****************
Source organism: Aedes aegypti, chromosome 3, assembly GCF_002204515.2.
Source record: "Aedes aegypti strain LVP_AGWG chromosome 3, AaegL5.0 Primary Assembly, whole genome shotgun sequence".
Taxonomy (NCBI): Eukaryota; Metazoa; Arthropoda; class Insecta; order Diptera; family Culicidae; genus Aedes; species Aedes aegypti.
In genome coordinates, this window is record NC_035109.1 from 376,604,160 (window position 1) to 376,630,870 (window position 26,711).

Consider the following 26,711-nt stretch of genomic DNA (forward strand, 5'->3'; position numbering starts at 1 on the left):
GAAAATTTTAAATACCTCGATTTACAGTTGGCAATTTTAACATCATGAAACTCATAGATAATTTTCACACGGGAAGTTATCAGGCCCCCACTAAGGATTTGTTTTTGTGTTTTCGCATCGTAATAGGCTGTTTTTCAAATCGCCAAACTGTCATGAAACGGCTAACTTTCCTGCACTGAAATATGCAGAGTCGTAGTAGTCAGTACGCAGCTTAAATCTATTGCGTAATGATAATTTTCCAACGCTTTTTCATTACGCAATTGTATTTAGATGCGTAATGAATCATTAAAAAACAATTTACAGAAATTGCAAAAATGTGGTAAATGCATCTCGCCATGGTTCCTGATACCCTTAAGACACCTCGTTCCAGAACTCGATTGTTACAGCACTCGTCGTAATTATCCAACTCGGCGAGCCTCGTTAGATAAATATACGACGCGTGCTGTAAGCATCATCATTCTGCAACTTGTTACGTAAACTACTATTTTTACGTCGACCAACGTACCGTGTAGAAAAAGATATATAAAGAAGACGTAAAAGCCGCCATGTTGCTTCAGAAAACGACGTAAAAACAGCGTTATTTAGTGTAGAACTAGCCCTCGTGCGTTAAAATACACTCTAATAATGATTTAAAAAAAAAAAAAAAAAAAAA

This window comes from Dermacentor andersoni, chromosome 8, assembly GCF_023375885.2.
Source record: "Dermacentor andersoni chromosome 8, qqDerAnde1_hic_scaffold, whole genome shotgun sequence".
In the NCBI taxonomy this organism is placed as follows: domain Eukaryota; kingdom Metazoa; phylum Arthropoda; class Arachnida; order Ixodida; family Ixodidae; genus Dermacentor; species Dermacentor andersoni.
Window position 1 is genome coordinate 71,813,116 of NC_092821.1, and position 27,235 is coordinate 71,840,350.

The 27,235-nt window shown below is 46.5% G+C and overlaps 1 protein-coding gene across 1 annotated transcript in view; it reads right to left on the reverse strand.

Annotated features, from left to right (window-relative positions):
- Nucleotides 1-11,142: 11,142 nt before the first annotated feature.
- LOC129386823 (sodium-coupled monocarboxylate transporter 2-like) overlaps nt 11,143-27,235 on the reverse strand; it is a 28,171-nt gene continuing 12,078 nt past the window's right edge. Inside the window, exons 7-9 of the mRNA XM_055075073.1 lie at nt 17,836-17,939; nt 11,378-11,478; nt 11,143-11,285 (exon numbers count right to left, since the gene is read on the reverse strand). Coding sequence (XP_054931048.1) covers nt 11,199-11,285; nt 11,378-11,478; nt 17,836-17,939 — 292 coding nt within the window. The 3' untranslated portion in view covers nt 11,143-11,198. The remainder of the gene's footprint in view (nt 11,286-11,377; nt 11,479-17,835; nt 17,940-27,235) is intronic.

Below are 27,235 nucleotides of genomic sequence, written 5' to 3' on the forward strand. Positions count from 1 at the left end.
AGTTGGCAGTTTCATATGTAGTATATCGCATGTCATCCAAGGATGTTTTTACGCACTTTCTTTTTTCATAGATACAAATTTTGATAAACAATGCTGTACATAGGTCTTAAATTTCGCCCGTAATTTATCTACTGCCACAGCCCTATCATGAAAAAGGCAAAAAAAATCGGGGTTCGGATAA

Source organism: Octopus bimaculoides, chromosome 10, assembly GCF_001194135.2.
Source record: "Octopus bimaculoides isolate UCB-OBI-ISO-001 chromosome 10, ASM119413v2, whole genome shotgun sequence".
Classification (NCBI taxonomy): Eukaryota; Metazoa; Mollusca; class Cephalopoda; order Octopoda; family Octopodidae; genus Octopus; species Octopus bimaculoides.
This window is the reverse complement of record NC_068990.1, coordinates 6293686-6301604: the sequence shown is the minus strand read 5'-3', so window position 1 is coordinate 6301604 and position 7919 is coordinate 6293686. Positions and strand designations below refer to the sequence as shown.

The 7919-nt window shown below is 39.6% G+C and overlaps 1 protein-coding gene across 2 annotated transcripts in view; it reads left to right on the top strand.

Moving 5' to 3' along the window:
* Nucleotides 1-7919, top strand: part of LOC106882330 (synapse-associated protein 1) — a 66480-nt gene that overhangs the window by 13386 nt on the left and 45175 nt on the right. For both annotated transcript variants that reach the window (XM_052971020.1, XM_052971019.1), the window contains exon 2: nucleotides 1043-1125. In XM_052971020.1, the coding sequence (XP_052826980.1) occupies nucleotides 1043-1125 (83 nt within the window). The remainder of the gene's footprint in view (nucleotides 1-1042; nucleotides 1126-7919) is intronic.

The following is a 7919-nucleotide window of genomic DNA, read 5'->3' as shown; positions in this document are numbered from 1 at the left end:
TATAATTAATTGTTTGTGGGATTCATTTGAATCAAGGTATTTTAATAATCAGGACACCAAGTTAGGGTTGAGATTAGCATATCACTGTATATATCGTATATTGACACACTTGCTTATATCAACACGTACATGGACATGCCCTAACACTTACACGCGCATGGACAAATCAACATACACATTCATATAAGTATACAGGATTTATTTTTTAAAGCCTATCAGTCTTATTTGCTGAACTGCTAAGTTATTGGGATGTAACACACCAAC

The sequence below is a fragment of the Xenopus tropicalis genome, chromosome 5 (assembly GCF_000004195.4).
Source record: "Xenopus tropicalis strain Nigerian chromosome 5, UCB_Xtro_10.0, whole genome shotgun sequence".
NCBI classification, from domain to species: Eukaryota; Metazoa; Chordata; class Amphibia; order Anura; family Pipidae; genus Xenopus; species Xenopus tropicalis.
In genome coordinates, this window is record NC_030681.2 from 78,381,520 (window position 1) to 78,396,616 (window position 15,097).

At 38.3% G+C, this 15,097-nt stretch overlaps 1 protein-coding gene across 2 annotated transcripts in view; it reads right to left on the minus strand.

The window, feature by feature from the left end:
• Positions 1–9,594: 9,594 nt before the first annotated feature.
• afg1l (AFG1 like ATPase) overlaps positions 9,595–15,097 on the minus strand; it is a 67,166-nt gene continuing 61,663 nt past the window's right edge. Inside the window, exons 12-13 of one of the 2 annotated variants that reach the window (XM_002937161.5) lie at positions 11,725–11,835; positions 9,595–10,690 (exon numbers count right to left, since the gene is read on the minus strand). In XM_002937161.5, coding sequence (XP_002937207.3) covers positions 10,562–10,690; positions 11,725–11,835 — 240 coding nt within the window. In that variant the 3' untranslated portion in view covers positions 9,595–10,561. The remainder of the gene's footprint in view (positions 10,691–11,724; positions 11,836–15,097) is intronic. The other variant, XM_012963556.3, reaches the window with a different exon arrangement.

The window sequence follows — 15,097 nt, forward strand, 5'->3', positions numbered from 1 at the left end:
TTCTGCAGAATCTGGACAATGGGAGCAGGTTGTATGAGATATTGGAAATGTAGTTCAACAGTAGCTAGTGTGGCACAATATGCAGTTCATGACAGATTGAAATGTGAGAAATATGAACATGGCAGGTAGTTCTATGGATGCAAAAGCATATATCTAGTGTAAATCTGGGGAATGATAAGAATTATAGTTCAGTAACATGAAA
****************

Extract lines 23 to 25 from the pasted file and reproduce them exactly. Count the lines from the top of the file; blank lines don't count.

* Nucleotides 1-7919, top strand: part of LOC106882330 (synapse-associated protein 1) — a 66480-nt gene that overhangs the window by 13386 nt on the left and 45175 nt on the right. For both annotated transcript variants that reach the window (XM_052971020.1, XM_052971019.1), the window contains exon 2: nucleotides 1043-1125. In XM_052971020.1, the coding sequence (XP_052826980.1) occupies nucleotides 1043-1125 (83 nt within the window). The remainder of the gene's footprint in view (nucleotides 1-1042; nucleotides 1126-7919) is intronic.

The following is a 7919-nucleotide window of genomic DNA, read 5'->3' as shown; positions in this document are numbered from 1 at the left end:
TATAATTAATTGTTTGTGGGATTCATTTGAATCAAGGTATTTTAATAATCAGGACACCAAGTTAGGGTTGAGATTAGCATATCACTGTATATATCGTATATTGACACACTTGCTTATATCAACACGTACATGGACATGCCCTAACACTTACACGCGCATGGACAAATCAACATACACATTCATATAAGTATACAGGATTTATTTTTTAAAGCCTATCAGTCTTATTTGCTGAACTGCTAAGTTATTGGGATGTAACACACCAAC